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Mockingjay (The Hunger Games) Paperback – February 25, 2014
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Fans will be happy to hear that Mockingjay is every bit as complex and imaginative as Hunger Games and Catching Fire."
Suspenseful... Collins' fans, grown-ups included, will race to the end."
At its best the trilogy channels the political passion of 1984, the memorable violence of A Clockwork Orange, the imaginative ambience of The Chronicles of Narnia and the detailed inventiveness of Harry Potter."
-New York Times Book Review
Unfolding in Collins' engaging, intelligent prose and assembled into chapters that end with didn't-see-that-coming cliffhangers, this finale is every bit the pressure cooker of its forebears. [Mockingjay] is nearly as shocking, and certainly every bit as original and thought provoking, as The Hunger Games. Wow."
-Los Angeles Times
* This concluding volume in Collins's Hunger Games trilogy accomplishes a rare feat, the last installment being the best yet, a beautifully orchestrated and intelligent novel that succeeds on every level."
-Publishers Weekly, starred review
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I felt that it started out strong and Katniss showed some serious hope and depth in terms of her character and what she wanted and how she was not going to compromise, but then it became a little boring, the characters in District 13 were not very interesting and the absence of Peeta, as another reviewer carefully mentioned, took away that balance - that harmony - that common sense side of Katniss. Leaving Peeta largely out of the story forced us to focus solely on Katniss and her dark world, and I also wish there was more of Prim. If Prim was the one and only thing that Katniss lived for - besides Peeta although she figures this out later - then why could we not get to know Prim more?
I am almost sad to admit just how impatiently I was reading the book, just to read it, not to enjoy it. I was almost sick of Katniss and the whole war between the capital and the districts, and the ending just petered out. There was no true peace or happiness for Katniss after all, thanks to taking Prim away and I do understand it was a necessary part of the story - but I wish it had been her mother or maybe her "cousin" Gale who got the ax and not little Prim.
Also I do wish there was a clarity as to what in the world had happened behind the scenes between President Snow and Coin but no explanation.
I am glad I read the whole series, and I appreciate Suzanne Collins's amazing writing style and story telling. I just think this one came up short. That's all! Here's hoping the next series of books she gives us makes up for it :)!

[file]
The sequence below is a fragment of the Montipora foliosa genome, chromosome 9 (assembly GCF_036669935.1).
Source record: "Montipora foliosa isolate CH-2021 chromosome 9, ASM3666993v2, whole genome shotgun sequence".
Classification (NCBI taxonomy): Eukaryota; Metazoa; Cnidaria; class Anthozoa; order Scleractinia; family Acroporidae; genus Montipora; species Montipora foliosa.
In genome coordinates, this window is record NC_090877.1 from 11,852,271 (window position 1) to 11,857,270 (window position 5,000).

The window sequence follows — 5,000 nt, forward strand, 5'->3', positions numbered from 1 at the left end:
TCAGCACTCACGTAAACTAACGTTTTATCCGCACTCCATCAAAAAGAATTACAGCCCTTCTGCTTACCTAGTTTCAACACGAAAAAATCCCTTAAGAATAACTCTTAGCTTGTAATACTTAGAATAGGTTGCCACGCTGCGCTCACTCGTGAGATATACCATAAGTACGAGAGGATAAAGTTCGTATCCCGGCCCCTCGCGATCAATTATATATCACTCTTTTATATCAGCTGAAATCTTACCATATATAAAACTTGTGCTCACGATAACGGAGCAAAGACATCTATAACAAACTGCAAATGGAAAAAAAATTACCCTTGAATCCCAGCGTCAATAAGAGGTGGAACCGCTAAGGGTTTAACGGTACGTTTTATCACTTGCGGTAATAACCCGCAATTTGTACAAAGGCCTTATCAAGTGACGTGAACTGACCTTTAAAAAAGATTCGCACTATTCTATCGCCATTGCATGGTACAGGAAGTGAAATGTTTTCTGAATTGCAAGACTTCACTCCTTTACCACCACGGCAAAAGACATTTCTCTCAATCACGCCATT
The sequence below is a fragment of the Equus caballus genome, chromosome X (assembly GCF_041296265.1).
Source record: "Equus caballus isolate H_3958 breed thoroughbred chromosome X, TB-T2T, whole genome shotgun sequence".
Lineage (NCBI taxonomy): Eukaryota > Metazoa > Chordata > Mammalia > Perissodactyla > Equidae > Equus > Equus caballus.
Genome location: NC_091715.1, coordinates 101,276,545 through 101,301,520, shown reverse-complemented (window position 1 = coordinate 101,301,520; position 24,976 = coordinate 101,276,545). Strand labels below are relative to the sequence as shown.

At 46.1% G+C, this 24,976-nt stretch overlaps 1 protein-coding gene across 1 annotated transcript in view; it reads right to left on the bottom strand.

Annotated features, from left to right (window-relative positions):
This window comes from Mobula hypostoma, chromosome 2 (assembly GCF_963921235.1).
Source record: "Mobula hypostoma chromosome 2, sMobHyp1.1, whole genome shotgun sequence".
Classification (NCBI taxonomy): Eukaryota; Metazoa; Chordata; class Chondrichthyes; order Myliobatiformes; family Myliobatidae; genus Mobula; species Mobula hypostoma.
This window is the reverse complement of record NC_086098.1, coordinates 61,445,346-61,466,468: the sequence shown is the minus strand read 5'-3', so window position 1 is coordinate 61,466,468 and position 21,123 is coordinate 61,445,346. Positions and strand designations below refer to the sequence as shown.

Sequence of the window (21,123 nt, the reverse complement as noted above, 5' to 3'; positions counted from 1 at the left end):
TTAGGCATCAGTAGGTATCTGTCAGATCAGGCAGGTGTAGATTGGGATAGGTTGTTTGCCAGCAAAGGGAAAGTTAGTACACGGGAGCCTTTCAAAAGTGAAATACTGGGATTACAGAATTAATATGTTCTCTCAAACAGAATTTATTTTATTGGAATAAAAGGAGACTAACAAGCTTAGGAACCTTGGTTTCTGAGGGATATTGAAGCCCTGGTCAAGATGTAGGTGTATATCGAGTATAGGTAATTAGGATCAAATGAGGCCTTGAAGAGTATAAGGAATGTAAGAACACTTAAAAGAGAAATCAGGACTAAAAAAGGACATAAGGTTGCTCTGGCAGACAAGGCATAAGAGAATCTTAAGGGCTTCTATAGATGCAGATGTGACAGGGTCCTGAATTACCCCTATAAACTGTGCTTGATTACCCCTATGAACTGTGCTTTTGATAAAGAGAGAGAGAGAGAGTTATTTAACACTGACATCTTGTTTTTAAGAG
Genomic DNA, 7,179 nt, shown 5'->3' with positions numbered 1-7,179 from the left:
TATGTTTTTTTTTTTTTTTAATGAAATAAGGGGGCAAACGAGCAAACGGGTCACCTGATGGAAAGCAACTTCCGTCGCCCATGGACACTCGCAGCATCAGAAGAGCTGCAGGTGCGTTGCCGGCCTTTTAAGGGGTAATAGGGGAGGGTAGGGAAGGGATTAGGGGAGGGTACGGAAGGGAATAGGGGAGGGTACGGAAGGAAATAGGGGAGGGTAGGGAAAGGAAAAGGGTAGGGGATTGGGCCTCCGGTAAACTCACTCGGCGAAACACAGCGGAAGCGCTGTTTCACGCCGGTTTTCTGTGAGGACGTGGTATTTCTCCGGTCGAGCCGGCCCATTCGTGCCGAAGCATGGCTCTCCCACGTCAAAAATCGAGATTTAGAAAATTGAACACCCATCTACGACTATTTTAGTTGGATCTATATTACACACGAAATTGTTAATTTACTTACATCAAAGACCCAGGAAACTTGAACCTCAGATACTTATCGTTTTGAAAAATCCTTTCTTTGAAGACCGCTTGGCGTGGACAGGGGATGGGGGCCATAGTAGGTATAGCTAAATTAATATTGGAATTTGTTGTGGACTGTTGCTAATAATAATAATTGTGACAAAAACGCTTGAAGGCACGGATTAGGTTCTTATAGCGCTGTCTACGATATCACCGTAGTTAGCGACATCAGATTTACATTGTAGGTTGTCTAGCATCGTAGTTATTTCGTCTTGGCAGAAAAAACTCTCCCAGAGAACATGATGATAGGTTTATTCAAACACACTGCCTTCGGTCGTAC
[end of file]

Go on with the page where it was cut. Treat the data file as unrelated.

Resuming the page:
The series is full of intrigues - intrigues which are mostly solved by the time one reaches the end but so precariously that they will be reopened, reexamined, redeveloped again and again as the series unfolds.
While the story so far has little parallels with Harry Potter, one is struck by similarities with Orson Card's Enders Game. However, it is almost given that unlike the Enders series that turned more and more unreal as well as more distant from the subjects of the first book, this one could develop with more continuity.
A great start - made me immediately jump to the second book. Only hope is that the author does not drag it endlessly.
Other young adult fiction /dystopian future books can be boring and hard to follow, but Catching Fire shows a good pace, and is easy to understand. The book is also very entertaining, and filled with suspense for what will happen next. My favorite quote from this whole book was on page 174, "My body reacts before my mind does and I'm running out the door...". This quote expresses suspense, and the idea of mind over matter, which she loses at this point. I won't spoil why she ran out the door, but let's just say that I would have too. The book also relates to the movie very well, unlike some other books in the genre. Overall, the book Catching Fire is 391 pages of suspense, entertainment, and a true underdog story.
Collins ruthlessly depicts the war between the Capitol and rebels in a grisly, violent fashion, leaving nothing to the imagination. Once again, she proves adept at peeling away layers of personas of pertinent characters. Katniss is portrayed as a young woman who wants to live a simple life and does not care for her perception as a heroic young woman ready to lead the cause for freedom yet finds herself thrust again and again into this role. The ending will surprise some readers, although this reviewer sees no other way it could have concluded.